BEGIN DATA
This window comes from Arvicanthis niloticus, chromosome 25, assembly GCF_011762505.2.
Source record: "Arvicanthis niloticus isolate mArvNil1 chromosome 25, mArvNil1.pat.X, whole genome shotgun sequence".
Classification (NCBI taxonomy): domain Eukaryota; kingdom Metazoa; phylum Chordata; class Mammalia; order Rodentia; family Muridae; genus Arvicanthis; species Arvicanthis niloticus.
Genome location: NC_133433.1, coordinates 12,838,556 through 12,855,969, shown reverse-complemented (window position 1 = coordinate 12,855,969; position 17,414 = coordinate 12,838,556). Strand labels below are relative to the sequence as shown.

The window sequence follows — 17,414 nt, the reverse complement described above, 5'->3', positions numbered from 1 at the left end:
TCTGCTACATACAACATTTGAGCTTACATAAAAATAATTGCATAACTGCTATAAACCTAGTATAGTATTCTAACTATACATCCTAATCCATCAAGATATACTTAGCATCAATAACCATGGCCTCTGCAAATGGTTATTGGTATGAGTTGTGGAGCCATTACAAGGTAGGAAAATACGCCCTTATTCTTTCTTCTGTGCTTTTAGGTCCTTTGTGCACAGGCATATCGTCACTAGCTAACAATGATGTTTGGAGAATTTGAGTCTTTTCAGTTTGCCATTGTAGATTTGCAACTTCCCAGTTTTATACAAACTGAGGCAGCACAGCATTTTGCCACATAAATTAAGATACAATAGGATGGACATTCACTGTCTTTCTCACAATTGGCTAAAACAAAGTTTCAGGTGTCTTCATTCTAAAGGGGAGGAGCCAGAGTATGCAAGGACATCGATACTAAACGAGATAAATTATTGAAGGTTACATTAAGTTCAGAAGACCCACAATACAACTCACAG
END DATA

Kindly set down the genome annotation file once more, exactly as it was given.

This window comes from Arvicanthis niloticus, chromosome 25, assembly GCF_011762505.2.
Source record: "Arvicanthis niloticus isolate mArvNil1 chromosome 25, mArvNil1.pat.X, whole genome shotgun sequence".
Classification (NCBI taxonomy): domain Eukaryota; kingdom Metazoa; phylum Chordata; class Mammalia; order Rodentia; family Muridae; genus Arvicanthis; species Arvicanthis niloticus.
Genome location: NC_133433.1, coordinates 12,838,556 through 12,855,969, shown reverse-complemented (window position 1 = coordinate 12,855,969; position 17,414 = coordinate 12,838,556). Strand labels below are relative to the sequence as shown.

The window sequence follows — 17,414 nt, the reverse complement described above, 5'->3', positions numbered from 1 at the left end:
TCTGCTACATACAACATTTGAGCTTACATAAAAATAATTGCATAACTGCTATAAACCTAGTATAGTATTCTAACTATACATCCTAATCCATCAAGATATACTTAGCATCAATAACCATGGCCTCTGCAAATGGTTATTGGTATGAGTTGTGGAGCCATTACAAGGTAGGAAAATACGCCCTTATTCTTTCTTCTGTGCTTTTAGGTCCTTTGTGCACAGGCATATCGTCACTAGCTAACAATGATGTTTGGAGAATTTGAGTCTTTTCAGTTTGCCATTGTAGATTTGCAACTTCCCAGTTTTATACAAACTGAGGCAGCACAGCATTTTGCCACATAAATTAAGATACAATAGGATGGACATTCACTGTCTTTCTCACAATTGGCTAAAACAAAGTTTCAGGTGTCTTCATTCTAAAGGGGAGGAGCCAGAGTATGCAAGGACATCGATACTAAACGAGATAAATTATTGAAGGTTACATTAAGTTCAGAAGACCCACAATACAACTCACAG